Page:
Stuckey: How to Hedge Longshot Futures and My Plan for Auburn

Stuckey: How to Hedge Longshot Futures and My Plan for Auburn article feature image
Credit:

Marvin Gentry-USA TODAY Sports. Pictured: Auburn head coach Bruce Pearl

  • Stuckey offers advice on how to hedge long shot futures, since many bettors want to lock in a profit as soon as possible.
  • Hedging can be a dangerous game, especially if your team is an underdog, and the hedging costs can add up quickly.
  • Stuckey also details plans for his Auburn national title futures that are two wins from cashing.

“Hey Stuck, how should I hedge my future?”

The question I get more than any other from recreational bettors on social media and in real life.

There’s nothing wrong with the question, but it’s almost impossible for me to answer in broad terms. It’s similar to asking a financial advisor how to invest your money without sharing any other details.

Hedging a future depends on so many factors, starting with this one — is it even possible?

I see too many people wanting to hedge way too early. It’s best to show an example to illustrate my point here.

Is Hedging Mathematically Possible?

Let’s say you had a 50-1 future on Auburn and wanted to hedge some of the risk before the Tigers’ Sweet 16 matchup against North Carolina. We will assume you bet $100 on this future to make the numbers easy, so you have a $100 to win $5,000 ticket.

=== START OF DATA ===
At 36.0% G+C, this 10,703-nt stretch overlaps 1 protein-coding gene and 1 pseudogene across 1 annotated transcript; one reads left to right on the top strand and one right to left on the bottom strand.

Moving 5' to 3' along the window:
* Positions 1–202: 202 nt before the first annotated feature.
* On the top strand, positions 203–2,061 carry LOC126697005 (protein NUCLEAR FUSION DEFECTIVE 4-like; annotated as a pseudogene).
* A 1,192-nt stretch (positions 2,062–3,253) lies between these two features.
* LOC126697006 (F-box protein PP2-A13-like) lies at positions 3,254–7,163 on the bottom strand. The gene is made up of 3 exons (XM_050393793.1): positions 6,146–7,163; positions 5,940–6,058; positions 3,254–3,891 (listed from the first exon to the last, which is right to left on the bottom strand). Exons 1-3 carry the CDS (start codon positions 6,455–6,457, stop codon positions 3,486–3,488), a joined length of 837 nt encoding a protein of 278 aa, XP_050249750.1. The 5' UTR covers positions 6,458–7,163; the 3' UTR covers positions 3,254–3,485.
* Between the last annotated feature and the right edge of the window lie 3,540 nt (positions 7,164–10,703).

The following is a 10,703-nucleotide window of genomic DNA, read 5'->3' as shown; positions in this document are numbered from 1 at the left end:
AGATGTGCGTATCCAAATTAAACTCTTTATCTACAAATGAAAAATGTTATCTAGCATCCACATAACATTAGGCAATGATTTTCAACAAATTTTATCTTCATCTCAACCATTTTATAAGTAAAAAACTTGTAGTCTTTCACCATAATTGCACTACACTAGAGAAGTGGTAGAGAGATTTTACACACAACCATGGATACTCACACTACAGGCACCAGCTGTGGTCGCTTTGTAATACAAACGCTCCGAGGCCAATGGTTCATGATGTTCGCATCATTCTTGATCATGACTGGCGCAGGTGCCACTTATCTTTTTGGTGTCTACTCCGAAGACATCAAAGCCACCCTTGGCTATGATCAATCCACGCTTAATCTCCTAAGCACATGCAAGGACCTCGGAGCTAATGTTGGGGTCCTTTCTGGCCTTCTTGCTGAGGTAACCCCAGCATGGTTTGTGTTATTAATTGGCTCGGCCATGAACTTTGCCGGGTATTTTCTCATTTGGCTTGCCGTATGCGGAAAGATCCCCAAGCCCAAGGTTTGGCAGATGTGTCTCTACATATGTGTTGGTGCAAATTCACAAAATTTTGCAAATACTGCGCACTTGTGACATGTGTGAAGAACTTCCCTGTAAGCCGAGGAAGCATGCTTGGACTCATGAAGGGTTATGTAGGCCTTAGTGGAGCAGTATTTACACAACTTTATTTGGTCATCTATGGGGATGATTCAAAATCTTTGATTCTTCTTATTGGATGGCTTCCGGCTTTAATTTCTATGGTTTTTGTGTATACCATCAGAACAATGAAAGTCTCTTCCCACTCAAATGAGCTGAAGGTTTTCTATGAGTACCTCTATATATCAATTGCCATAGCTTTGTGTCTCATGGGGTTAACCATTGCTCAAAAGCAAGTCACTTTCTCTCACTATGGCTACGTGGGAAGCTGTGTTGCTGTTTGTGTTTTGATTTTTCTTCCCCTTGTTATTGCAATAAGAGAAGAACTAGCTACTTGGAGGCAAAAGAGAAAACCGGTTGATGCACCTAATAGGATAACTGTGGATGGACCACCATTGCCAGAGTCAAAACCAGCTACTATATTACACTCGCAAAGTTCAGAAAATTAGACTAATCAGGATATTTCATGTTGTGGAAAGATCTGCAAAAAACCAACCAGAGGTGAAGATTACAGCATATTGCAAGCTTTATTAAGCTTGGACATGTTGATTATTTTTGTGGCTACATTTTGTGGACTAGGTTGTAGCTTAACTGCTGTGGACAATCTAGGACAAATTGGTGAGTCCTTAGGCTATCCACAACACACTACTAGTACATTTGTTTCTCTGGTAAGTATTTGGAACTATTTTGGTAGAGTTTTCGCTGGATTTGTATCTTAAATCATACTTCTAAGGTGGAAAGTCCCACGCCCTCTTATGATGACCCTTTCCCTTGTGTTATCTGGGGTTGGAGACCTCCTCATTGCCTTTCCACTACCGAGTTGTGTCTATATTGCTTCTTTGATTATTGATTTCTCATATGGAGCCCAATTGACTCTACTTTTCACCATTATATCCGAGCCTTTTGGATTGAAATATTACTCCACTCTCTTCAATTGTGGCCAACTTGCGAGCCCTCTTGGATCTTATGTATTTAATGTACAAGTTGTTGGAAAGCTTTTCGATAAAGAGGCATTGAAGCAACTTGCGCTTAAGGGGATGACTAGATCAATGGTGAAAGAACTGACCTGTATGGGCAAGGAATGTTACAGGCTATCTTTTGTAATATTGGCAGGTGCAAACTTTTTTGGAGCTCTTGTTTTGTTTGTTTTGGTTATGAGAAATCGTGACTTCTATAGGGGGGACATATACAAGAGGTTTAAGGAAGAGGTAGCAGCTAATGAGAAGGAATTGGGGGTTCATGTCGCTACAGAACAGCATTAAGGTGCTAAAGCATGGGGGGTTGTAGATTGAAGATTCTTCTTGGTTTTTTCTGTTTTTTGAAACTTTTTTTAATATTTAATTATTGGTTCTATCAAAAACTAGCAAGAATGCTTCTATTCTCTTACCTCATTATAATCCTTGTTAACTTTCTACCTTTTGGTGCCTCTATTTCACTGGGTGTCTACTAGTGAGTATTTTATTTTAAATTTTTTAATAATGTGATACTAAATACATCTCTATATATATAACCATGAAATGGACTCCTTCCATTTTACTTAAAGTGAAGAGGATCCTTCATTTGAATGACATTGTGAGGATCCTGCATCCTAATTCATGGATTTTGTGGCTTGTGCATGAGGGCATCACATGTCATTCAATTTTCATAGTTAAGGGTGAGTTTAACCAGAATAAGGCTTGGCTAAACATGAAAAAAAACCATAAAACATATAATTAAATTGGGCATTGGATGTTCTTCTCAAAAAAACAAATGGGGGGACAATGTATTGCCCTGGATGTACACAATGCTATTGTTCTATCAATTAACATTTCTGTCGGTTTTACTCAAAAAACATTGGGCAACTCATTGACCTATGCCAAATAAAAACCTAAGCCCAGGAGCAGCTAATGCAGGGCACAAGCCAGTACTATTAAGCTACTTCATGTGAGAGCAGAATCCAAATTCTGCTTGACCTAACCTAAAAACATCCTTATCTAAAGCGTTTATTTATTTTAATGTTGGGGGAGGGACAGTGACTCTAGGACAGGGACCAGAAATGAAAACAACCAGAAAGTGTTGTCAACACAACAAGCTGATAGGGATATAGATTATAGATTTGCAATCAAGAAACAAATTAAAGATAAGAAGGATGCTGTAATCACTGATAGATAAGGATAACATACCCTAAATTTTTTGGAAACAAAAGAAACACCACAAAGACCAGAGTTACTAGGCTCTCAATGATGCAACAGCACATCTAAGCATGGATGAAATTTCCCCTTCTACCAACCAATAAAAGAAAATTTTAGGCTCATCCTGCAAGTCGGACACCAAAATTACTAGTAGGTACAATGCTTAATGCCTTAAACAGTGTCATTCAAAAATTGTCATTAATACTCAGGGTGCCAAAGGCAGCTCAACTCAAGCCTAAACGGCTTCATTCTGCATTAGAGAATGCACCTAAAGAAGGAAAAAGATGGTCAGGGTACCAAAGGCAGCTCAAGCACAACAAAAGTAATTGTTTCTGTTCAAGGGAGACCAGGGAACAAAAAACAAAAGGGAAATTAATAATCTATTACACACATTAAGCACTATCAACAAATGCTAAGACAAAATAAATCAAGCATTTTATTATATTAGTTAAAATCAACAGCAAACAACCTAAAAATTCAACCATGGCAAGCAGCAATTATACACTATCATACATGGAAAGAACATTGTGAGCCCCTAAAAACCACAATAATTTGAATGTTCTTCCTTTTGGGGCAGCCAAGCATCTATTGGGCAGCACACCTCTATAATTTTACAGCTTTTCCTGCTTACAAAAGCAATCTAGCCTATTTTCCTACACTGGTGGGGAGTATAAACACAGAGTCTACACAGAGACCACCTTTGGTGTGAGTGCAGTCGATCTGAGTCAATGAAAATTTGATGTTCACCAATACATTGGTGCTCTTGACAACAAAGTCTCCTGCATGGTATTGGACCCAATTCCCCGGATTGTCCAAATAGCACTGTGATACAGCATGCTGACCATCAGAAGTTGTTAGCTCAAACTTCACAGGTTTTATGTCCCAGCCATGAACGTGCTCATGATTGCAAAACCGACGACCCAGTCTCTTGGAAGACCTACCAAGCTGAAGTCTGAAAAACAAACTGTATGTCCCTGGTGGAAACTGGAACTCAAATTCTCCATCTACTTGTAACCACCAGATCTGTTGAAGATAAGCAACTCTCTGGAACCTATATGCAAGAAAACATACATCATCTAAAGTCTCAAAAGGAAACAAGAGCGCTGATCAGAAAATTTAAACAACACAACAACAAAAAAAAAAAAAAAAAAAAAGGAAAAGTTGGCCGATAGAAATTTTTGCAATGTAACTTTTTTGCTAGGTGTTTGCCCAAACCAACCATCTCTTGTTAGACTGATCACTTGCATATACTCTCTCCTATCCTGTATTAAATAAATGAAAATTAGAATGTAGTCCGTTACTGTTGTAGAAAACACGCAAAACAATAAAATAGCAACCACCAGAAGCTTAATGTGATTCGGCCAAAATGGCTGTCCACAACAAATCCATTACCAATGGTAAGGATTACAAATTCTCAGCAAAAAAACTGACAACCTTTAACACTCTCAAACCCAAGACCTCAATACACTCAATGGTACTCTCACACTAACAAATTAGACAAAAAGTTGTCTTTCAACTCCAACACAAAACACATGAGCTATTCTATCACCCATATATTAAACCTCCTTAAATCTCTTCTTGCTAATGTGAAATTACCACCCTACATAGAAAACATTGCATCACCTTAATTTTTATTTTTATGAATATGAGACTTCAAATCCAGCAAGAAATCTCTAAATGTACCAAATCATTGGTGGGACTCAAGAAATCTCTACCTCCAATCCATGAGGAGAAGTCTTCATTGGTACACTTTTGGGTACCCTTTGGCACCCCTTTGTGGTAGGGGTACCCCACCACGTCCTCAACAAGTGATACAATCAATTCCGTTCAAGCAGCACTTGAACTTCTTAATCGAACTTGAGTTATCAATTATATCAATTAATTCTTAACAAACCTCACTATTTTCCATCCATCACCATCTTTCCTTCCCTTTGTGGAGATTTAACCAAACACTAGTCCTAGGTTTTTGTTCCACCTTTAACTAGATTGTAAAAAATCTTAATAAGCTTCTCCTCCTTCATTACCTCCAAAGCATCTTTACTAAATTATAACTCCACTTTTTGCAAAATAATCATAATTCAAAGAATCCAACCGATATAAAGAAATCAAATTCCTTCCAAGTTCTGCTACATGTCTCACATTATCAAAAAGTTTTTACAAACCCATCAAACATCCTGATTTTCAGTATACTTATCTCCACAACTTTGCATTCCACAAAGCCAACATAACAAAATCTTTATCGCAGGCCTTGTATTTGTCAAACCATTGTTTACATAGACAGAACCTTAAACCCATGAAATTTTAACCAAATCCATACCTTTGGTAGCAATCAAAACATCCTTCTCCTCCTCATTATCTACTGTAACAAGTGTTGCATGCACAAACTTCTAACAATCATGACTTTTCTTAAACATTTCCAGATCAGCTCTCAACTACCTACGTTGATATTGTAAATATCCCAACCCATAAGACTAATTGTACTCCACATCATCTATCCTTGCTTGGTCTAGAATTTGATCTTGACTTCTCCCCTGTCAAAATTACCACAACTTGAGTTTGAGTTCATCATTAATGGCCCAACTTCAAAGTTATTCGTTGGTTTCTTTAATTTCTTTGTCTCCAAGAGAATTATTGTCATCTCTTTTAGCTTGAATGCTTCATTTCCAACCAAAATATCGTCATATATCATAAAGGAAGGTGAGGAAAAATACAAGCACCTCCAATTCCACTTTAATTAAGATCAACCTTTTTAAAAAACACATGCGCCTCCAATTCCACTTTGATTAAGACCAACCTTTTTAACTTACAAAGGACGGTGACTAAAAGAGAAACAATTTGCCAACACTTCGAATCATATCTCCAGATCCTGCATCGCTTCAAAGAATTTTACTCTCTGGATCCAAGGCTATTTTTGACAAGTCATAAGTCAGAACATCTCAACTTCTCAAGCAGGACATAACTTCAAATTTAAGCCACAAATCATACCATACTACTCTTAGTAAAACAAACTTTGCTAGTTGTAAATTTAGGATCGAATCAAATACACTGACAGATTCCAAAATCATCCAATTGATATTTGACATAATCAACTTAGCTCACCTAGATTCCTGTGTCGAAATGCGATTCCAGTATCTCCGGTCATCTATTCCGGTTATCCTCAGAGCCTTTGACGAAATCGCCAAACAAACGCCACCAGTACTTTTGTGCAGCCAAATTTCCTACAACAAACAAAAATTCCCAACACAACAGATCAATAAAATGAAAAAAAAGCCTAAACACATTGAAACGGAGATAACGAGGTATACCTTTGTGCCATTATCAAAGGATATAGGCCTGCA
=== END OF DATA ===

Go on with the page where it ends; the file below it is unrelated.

We’ll also assume Auburn would be about a five-point underdog for the rest of its four potential games. That would make every opponent roughly -200 on the moneyline (a fair assumption).

A 50-1 future in the Sweet 16 sounds nice, and many think they can profit off of it. But let’s look at the math, assuming you wanted to guarantee a profit of $100 no matter what happens.

Sweet 16: Bet $400 to win $200 on UNC moneyline 

If UNC would have won, you would have accomplished your goal of profiting $100 (accounting for your original $100 futures wager). However, Auburn advanced once again.

As a result, you need to bet the following on Kentucky to simply profit $100:

Elite 8: Bet $1,200 to win $600 on Kentucky moneyline

Again, if Kentucky would have won, you would have walked away with a net $100, but Auburn found a way in overtime. You have now lost a total of $1,600 in hedge attempts. If you still wanted to chase that $100 profit, you’d have to make the following bet in the Final 4:

Final 4: Bet $3,600 to win $1,800 on Virginia moneyline